Research prototype real-time TMA assays for microRNAs provide accurate and reproducible quantitation using 10 nanograms of input total RNA. These assays can also be used directly with tissue specimens, without the need for a preanalytic RNA isolation step, and thus provide a high-throughput method of microRNA profiling in clinical specimens.
This trial evaluated the safety, biologic activity, and pharmacokinetics of belimumab, a fully human monoclonal antibody that inhibits the biologic activity of the soluble form of the essential B-cell survival factor B-lymphocyte stimulator (BLyS) in patients with systemic lupus erythematosus (SLE).
Seventy patients with mild-to-moderate SLE were enrolled in a phase I, double-blind, randomized study and treated with placebo (n = 13) or belimumab (n = 57) at four different doses (1.0, 4.0, 10, and 20 mg/kg) as a single infusion or two infusions 21 days apart. Patients were followed for 84 to 105 days to assess adverse events, pharmacokinetics, peripheral blood B-cell counts, serology, and SLE disease activity. Data from the study were summarized using descriptive statistics. χ2 type tests were used to analyze discrete variables. The Kruskal-Wallis test, the Wilcoxon test, and the analysis of covariance were used to analyze the continuous variables, as appropriate. The analysis was performed on all randomized patients who received study agent.
The incidences of adverse events and laboratory abnormalities were similar among the belimumab and placebo groups. Belimumab pharmacokinetics were linear across the 1.0 to 20 mg/kg dose range. Long terminal elimination half-life (8.5 to 14.1 days), slow clearance (7 ml/day per kg), and small volume of distribution (69 to 112 ml/kg) were consistent with a fully human antibody. Significant reductions in median percentages of CD20+ B cells were observed in patients treated with a single dose of belimumab versus placebo (day 42: P = 0.0042; and day 84: P = 0.0036) and in patients treated with two doses of belimumab versus placebo (day 105: P = 0.0305). SLE disease activity did not change after one or two doses of belimumab.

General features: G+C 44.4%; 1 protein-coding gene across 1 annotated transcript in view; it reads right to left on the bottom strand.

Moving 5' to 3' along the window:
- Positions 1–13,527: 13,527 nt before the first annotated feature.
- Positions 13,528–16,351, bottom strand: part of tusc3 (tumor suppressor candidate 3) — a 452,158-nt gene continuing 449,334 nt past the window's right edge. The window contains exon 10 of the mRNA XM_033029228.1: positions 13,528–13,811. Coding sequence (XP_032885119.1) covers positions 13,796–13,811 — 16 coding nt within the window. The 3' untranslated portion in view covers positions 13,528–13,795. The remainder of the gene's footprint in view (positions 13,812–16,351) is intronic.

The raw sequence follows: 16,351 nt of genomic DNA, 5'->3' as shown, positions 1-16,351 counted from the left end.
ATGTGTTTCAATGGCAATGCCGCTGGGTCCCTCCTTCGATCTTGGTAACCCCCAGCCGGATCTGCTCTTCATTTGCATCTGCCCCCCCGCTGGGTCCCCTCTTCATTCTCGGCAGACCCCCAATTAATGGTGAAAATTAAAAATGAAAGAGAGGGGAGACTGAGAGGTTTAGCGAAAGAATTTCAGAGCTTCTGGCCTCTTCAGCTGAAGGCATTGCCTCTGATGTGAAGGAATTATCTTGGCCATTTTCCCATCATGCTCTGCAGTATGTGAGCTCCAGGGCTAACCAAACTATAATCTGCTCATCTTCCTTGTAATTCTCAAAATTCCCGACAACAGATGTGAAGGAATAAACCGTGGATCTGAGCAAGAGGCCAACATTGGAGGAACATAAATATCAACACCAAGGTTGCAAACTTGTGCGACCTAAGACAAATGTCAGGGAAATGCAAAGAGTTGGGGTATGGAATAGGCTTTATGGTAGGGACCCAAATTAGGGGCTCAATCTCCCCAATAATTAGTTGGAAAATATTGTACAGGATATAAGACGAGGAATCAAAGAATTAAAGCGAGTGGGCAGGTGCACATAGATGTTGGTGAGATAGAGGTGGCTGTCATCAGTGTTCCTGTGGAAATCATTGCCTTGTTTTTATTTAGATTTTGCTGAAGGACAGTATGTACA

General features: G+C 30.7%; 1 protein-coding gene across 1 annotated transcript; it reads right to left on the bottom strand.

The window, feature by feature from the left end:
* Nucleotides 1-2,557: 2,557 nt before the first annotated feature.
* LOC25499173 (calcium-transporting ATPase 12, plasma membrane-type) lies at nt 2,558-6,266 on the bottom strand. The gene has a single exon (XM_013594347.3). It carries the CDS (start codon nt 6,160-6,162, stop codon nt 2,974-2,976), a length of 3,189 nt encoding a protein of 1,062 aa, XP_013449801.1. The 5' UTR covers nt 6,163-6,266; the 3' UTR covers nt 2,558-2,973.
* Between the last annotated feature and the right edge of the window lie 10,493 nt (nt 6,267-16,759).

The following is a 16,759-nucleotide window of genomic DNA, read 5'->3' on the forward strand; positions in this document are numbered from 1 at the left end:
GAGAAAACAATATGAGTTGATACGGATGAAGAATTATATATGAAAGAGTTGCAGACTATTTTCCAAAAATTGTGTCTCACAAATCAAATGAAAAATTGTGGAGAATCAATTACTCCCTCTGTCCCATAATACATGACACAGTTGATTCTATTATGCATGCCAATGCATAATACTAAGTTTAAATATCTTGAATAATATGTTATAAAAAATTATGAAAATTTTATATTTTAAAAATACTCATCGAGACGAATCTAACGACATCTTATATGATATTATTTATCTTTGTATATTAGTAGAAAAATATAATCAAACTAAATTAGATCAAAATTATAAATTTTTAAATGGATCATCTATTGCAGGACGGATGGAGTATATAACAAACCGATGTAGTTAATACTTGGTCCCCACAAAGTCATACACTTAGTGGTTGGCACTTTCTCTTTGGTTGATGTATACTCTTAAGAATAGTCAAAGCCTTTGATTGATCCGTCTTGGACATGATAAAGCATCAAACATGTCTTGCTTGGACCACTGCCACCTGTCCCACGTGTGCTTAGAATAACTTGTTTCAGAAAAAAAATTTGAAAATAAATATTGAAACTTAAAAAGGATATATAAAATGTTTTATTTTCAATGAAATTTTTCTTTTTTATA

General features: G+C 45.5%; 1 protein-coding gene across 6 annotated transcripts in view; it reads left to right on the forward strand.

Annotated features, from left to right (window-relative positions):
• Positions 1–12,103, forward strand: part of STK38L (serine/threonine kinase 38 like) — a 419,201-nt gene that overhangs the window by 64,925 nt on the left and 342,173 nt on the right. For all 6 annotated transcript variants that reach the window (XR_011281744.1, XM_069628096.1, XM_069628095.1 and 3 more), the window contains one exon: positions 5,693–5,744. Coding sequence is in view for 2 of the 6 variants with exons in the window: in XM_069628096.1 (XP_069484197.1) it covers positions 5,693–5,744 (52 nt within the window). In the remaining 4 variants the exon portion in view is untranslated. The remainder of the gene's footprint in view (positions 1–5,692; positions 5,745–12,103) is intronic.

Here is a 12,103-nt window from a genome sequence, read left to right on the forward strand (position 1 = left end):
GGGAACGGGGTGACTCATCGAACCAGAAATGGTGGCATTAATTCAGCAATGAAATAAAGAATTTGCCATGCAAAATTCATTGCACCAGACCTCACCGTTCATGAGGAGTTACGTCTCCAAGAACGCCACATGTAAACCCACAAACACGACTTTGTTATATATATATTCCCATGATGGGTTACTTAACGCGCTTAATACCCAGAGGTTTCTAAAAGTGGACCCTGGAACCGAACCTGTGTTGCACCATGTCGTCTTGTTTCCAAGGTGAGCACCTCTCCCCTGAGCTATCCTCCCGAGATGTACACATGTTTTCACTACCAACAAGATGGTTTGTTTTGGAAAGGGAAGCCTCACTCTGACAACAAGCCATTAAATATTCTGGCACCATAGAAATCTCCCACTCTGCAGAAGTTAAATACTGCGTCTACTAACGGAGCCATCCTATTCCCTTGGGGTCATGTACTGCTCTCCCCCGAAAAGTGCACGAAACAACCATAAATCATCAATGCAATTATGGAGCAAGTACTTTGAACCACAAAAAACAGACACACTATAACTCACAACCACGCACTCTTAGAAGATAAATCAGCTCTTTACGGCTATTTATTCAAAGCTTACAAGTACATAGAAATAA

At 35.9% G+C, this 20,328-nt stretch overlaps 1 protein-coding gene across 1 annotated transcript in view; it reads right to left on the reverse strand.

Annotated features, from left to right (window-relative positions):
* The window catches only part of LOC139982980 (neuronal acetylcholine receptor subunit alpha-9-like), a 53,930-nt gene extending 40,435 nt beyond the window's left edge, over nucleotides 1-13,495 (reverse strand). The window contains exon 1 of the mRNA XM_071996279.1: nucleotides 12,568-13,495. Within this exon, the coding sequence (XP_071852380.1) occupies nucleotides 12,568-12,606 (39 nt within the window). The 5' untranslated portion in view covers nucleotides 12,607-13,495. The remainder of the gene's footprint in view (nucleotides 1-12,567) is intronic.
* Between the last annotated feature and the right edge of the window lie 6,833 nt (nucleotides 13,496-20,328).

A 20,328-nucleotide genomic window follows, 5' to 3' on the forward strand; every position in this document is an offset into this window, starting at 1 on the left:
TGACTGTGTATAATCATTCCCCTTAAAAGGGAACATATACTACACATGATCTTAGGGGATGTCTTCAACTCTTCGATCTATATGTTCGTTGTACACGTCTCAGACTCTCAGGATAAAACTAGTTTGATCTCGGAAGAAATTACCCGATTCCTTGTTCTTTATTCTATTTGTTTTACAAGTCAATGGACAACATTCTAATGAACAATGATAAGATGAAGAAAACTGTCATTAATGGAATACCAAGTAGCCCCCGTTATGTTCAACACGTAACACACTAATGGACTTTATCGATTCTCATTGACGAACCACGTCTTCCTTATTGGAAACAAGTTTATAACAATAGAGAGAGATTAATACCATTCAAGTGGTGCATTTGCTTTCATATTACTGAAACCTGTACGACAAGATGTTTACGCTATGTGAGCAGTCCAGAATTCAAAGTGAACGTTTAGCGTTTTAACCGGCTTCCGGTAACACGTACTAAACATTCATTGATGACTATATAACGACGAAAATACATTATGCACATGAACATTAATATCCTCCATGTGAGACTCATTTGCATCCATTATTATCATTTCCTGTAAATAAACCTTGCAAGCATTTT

Belimumab was well tolerated and reduced peripheral B-cell levels in SLE patients. These data support further studies of belimumab in autoimmune disorders.
To investigate the mechanisms by which oligonucleotides hybridize to target molecules, the binding of two oligodeoxynucleotide probes to RNA targets was measured over a broad range of temperatures. Mutations were then scanned across each DNA/RNA hybrid to map, at single base resolution, sequences important for hybridization. Despite being unrelated in sequence, each hybrid formed by a similar mechanism. In the absence of secondary structure, two stretches of bases, termed nucleation regions, cooperated with one another by a looping mechanism to nucleate hybridization. Mutations inside each nucleation region strongly decreased hybridization rates, even at temperatures well below the melting temperature (Tm) of the hybridized duplex. Surprisingly, nucleation regions were detected in a RNA target but not a corresponding DNA target. When either nucleation region was sequestered in secondary structure, the hybridization rate fell and the mechanism of hybridization changed. Single-stranded bases within the nucleation region of the probe and target first collided to form a double helix. If sufficiently G + C rich, the double helix then propagated throughout the oligonucleotide by a strand invasion process. On the basis of these results, general mechanisms for the hybridization of oligonucleotides to complementary and mutant targets are proposed.
An X-ray mini-beam of 8 × 6 µm cross-section was used to collect diffraction data from protein microcrystals with volumes as small as 150–300 µm3. The benefits of the mini-beam for experiments with small crystals and with large inhomogeneous crystals are investigated.